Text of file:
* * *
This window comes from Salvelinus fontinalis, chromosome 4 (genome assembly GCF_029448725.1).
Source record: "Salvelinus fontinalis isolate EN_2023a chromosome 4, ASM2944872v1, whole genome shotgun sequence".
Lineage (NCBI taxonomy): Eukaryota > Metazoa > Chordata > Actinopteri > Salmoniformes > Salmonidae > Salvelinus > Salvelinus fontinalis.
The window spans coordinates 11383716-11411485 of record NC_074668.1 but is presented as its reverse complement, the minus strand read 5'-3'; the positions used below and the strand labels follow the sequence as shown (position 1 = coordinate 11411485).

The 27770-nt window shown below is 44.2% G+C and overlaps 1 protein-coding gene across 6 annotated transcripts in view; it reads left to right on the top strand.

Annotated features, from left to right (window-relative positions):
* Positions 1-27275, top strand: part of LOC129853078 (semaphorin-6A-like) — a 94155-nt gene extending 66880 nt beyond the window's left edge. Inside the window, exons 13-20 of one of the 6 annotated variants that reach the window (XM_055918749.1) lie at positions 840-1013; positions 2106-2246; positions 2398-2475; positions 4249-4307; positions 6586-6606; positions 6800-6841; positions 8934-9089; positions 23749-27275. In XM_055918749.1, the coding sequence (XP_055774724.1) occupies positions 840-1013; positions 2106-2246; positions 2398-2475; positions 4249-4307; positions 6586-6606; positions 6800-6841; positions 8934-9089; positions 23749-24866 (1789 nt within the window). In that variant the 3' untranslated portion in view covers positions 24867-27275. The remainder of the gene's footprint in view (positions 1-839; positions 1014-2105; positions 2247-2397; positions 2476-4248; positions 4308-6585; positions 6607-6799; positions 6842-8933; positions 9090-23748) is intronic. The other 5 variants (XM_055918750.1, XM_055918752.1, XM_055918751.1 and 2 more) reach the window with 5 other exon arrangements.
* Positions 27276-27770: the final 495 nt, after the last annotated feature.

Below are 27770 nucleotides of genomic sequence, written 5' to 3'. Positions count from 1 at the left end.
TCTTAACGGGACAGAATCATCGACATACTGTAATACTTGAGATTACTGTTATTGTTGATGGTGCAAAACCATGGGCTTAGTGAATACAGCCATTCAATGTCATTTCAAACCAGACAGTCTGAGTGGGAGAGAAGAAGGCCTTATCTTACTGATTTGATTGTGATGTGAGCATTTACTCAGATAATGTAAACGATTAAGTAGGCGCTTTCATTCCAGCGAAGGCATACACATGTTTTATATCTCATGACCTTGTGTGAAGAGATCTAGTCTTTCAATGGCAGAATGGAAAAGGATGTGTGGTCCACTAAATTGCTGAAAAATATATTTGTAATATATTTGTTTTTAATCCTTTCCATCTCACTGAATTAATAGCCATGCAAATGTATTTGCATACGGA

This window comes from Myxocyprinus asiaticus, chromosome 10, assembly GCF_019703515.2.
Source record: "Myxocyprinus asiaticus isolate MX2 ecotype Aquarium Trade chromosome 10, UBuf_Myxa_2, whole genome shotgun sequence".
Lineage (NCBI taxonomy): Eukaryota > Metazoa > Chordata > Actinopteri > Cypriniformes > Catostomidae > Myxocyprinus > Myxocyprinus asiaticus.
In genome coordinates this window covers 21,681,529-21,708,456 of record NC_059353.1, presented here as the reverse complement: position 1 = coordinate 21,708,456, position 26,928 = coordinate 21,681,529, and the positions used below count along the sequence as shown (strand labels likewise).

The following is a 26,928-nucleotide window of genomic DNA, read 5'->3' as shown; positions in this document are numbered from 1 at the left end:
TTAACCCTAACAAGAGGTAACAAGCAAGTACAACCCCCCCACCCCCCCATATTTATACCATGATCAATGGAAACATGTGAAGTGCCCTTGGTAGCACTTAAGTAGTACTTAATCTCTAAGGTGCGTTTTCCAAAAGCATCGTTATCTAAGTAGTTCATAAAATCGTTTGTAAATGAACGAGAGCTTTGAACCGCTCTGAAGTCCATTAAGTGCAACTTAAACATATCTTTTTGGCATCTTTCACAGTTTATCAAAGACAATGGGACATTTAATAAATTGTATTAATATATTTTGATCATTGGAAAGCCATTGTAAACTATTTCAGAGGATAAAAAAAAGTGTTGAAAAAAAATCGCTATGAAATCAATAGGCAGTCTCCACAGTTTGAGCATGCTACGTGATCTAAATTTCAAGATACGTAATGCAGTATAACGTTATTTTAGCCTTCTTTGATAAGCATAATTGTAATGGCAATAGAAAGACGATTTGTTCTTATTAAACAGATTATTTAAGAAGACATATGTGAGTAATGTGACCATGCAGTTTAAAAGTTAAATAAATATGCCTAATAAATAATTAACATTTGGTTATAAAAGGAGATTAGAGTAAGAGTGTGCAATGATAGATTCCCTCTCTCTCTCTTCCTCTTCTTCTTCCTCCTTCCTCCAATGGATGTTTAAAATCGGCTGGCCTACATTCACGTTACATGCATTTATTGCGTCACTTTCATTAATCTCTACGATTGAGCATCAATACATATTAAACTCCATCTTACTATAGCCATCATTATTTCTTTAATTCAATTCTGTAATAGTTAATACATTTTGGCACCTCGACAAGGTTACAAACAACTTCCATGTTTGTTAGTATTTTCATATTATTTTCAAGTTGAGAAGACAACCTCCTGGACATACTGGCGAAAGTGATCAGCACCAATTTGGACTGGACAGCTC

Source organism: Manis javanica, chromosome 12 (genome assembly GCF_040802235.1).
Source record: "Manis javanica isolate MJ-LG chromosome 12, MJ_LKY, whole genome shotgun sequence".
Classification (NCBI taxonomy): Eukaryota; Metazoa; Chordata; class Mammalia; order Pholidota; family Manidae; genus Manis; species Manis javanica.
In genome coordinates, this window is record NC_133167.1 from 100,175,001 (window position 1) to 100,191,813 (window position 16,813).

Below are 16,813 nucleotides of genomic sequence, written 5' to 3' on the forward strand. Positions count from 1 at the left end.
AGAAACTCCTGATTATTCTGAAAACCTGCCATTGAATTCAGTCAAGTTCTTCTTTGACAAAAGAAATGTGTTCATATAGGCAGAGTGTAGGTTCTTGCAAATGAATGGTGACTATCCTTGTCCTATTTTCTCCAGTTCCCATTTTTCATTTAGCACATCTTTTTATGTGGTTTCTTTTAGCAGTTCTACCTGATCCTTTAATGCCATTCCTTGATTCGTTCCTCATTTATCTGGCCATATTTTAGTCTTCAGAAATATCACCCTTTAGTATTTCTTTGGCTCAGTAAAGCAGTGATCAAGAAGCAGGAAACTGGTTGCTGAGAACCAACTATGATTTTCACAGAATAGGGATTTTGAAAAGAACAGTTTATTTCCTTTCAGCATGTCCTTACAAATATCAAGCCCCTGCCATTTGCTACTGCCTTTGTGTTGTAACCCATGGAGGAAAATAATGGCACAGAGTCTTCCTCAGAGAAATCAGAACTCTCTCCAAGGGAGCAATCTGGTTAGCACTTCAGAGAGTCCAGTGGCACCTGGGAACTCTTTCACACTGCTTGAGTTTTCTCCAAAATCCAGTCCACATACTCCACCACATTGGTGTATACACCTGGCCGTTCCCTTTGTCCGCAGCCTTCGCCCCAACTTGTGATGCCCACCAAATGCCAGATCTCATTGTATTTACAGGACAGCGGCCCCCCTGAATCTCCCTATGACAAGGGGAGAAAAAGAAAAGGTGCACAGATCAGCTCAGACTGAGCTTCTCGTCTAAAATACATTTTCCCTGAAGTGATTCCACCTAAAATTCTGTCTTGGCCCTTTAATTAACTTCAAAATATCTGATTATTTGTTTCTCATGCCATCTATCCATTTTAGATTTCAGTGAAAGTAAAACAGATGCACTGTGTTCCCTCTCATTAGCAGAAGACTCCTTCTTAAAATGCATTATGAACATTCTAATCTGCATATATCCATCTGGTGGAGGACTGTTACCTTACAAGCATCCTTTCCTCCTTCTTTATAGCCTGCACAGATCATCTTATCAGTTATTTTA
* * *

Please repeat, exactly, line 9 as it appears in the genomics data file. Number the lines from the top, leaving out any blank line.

Below are 27770 nucleotides of genomic sequence, written 5' to 3'. Positions count from 1 at the left end.